Devising Bitcoin

I don't believe we shall ever have a good money again before we take the thing out of the hands of government, that is, we can't take it violently out of the hands of government, all we can do is by some sly roundabout way introduce something that they can't stop. — F.A. Hayek, 1984.

By the 1980s, foreseeing the curtail of freedoms that digital mass surveillance could bring, some people decided to defend privacy in communications through the use or development of encrypted systems, they were the so-called cypherpunks.

The computer can be used as a tool to liberate and protect people, rather than to control them— Hal Finney (1992) 

Privacy is necessary for an open society in the electronic age.  —  A Cypherpunk's Manifesto by Eric Hughes (1993)

 

Cypherpunks decided to apply computer science to minimize vulnerability to strangers through the design of digital systems that penalize fraud, without using any central power. Their main goals were to privatize money and to non-violently protect property.

 

​The first attempts to create private monetary systems failed due to lack of decentralization: Hashcash by Adam Back (1997), B-Money by Wei Dai (1998), Reusable Proof of Work by Hal Finney (2004) and Bit Gold by Nick Szabo (2005).

The idea of an unofficial and completely decentralized currency was very fringe both economically and scientifically, but a mysterious cypherpunk behind the pseudonym Satoshi Nakamoto figured it out.

He published the Bitcoin White Paper titled Bitcoin: a Peer-to-Peer Electronic Cash System at bitcoin.org on October 31, 2008. The paper described a private form of money with superior monetary attributes that could enable to perform monetary functions minimizing users' vulnerability to the potential harmful behaviour of third parties.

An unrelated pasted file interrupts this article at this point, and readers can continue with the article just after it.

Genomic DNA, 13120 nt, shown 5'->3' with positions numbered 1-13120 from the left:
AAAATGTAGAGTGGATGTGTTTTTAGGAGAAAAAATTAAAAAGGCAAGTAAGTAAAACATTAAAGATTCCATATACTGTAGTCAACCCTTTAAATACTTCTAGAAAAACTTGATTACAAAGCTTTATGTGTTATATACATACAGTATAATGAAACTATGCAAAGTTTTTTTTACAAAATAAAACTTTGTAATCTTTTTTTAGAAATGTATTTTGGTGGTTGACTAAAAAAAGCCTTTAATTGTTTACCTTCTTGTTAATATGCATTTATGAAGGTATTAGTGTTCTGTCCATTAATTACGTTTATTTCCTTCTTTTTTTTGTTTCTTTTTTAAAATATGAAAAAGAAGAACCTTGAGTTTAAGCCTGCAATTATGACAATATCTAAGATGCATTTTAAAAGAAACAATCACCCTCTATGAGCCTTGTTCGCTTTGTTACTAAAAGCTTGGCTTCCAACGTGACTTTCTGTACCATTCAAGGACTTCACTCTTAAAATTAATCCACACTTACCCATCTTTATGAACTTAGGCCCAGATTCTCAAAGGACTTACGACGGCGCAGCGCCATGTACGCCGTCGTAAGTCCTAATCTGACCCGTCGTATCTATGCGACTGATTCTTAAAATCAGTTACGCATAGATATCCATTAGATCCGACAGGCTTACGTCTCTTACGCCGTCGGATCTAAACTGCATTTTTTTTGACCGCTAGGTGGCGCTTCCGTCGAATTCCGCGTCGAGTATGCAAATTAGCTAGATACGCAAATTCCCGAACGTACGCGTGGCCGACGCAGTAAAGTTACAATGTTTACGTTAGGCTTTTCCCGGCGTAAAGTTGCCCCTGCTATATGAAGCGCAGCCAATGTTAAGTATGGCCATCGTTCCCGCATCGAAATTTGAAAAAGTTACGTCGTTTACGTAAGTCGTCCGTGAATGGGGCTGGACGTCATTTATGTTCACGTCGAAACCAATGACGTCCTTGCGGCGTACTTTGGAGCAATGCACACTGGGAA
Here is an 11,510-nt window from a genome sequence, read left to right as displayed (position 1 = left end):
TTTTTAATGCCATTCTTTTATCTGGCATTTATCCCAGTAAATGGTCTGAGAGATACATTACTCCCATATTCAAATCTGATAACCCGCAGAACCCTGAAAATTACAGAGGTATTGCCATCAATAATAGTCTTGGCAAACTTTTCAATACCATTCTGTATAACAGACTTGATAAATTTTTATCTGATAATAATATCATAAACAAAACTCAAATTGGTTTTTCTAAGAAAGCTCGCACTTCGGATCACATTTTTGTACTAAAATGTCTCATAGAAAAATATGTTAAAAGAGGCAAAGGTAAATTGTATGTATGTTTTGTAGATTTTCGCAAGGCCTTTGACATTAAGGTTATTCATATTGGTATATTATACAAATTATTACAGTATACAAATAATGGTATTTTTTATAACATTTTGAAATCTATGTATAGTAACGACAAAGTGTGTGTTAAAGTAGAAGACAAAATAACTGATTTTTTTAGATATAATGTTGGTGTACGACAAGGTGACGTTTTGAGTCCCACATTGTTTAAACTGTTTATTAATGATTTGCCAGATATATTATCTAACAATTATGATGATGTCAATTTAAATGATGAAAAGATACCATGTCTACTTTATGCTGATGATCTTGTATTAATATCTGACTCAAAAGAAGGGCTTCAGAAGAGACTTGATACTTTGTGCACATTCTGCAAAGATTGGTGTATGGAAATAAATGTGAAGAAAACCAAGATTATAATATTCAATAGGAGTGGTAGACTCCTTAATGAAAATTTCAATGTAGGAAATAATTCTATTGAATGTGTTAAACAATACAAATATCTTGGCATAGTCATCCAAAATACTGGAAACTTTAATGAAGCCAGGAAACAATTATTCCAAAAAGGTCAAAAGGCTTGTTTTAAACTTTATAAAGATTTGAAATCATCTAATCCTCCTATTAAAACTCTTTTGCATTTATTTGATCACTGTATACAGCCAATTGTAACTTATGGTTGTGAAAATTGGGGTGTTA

Satoshi sent the proposal to one of the main mailing lists focused on cryptography.

“I had to write all the code before I could convince myself that I could solve every problem, then I wrote the paper” wrote Satoshi 9 days later. The code was ready.

The software was announced and released as an open source project.

On January 3, 2009 the Bitcoin Network started operating.

The headline for the same day's edition of The [London] Times was "Chancellor on brink of second bailout for banks", message that is included in block 0 of the Bitcoin transaction ledger.

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Since then, and for the first time in history, financial self-sovereignty is possible thanks to the appearance of a digital and easily verifiable scarce good integrated in a decentralized network that secures its ability to be freely stored and transferred globally.

*Click here for a deeper immersion in Bitcoin technology. 

Nobody showed much interest except for Hal Finney, who was the first person to join the network.

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https://twitter.com/halfin/status/1110302988

He was also the first person to receive a transaction, Satoshi sent him 10₿.

The computer can be used as a tool to liberate and protect people, rather than to control them.  Hal Finney.

Interest on the project grew very slowly. 

 

Although "The nature of Bitcoin is such that once version 0.1 was released, the core design was set in stone for the rest of its lifetime" as Satoshi posted, new developers joined in and new contributions made possible for the software to improve in security. 

On May 22, 2010, the first commercial exchange of bitcoin occurred:

Laszlo Hanyecz, a Florida programmer posted a thread on Bitcointalk forum with the title "Pizza for bitcoins?" offering 10,000₿ for 2 pizzas. Another user agreed, and just after receiving the bitcoins, he ordered 2 pizzas by phone with charge to his own credit card and delivery to Laszlo home.    

On April 23, 2011 shortly after a frequent contributor told Satoshi he was going to speak to the CIA, Satoshi stated in an email "I've moved on to other things"and he disappeared. 

Bitcoin had an immaculate conception.